Nunavut DEA: there’s no policy to discipline kids for speaking Inuktitut
Cape Dorset school group “shocked” that nobody went to them
Members of the Cape Dorset District Education Authority say there never was a policy at their school to discipline kids for speaking Inuktitut and that they’re “shocked and discouraged” no one talked to them about the issue before it hit the news.
“The DEA would like to assure all students, parents and guardians, and all residents of Cape Dorset, all of Nunavut and beyond, that current school policies have been developed in accordance with the Education Act, and that there are no such policies or any practice of disciplining students for speaking Inuktitut in our schools,” the Cape Dorset DEA said Oct.31 in a news release.
The controversy erupted Oct. 25 when Baffin South MLA David Joanasie, who is from Cape Dorset, complained in the legislative assembly that a teacher threatened to punish a Grade 8 student for speaking Inuktitut.
“Furthermore, the student body was informed that if any student receives three disciplinary notifications indicating the breaking of the rules within the school, students would be suspended. All this predicated on the student using their traditional language,” Joanasie said in a member’s statement.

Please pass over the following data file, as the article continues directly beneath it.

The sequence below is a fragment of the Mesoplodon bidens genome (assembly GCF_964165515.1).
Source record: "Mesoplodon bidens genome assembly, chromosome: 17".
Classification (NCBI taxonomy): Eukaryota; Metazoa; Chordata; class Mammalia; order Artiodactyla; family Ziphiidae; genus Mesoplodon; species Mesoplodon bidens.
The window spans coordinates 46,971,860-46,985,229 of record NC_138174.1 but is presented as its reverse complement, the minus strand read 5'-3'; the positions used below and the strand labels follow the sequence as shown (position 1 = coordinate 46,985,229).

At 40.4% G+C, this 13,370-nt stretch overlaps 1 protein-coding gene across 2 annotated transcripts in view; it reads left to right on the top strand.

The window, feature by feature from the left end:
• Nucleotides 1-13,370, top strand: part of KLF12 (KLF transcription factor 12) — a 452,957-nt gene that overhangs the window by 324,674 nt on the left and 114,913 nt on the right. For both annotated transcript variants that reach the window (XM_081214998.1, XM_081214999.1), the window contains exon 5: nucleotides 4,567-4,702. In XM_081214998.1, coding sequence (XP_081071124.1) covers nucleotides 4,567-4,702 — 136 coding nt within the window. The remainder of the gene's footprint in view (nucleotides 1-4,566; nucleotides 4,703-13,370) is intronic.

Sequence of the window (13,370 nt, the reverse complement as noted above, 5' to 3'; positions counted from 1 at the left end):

Education Minister Paul Quassa responded by saying he was shocked at hearing such information, that he will investigate the situation, and that he will not tolerate any ban on speaking Inuktitut in Nunavut schools.
Nunavut Tunngavik Inc. chimed in a few days later, issuing a statement that says the incident vindicates the position that NTI has taken on education reform in Nunavut.
“Until we have fully bilingual teachers and classes where the majority of educators speak Inuktut, language and cultural conflicts may unfortunately continue,” NTI said Oct. 27 in a statement.
But the Cape Dorset DEA insists their MLA, and others, got it all wrong.
“The members of the DEA were shocked to hear that one of our teachers had been accused of disciplining a student for speaking Inuktitut in the classroom,” the DEA.
“We were equally shocked with the implication by MLA Joanasie that the DEA, our school or even a teacher has a policy to stop students from speaking Inuktitut or to discipline students from speaking Inuktitut.”
And the Cape Dorset DEA said the allegations that Joanasie made in the legislative assembly reveal continuing communication and procedural problems between their group and others.
“Had this alleged incident gone through proper protocols, we could have, and most certainly would have, taken immediate action to thoroughly investigate this and provide the necessary direction for remediation without delay…,” the DEA said.
The controversy comes at a difficult time for Cape Dorset which is still struggling with the “trauma and desolation” left by the fire that destroyed Peter Pitseolak high school last year, the DEA said.
Late last month, high school students, after making do with space at Sam Pudlat elementary school made available under awkward schedules, began using four portable classrooms that the GN recently installed.
The GN will spend $34 million to replace the high school in Cape Dorset, $2.5 million of which has been spent from the prior year’s capital budget.
In 2017-18, they plan to spend $14.5 million on the project, and about another $17 million in the years that follow.
The news release, which is undated, appears above the signatures of seven DEA members.
News Release from Cape Dorset District Education Authority by NunatsiaqNews on Scribd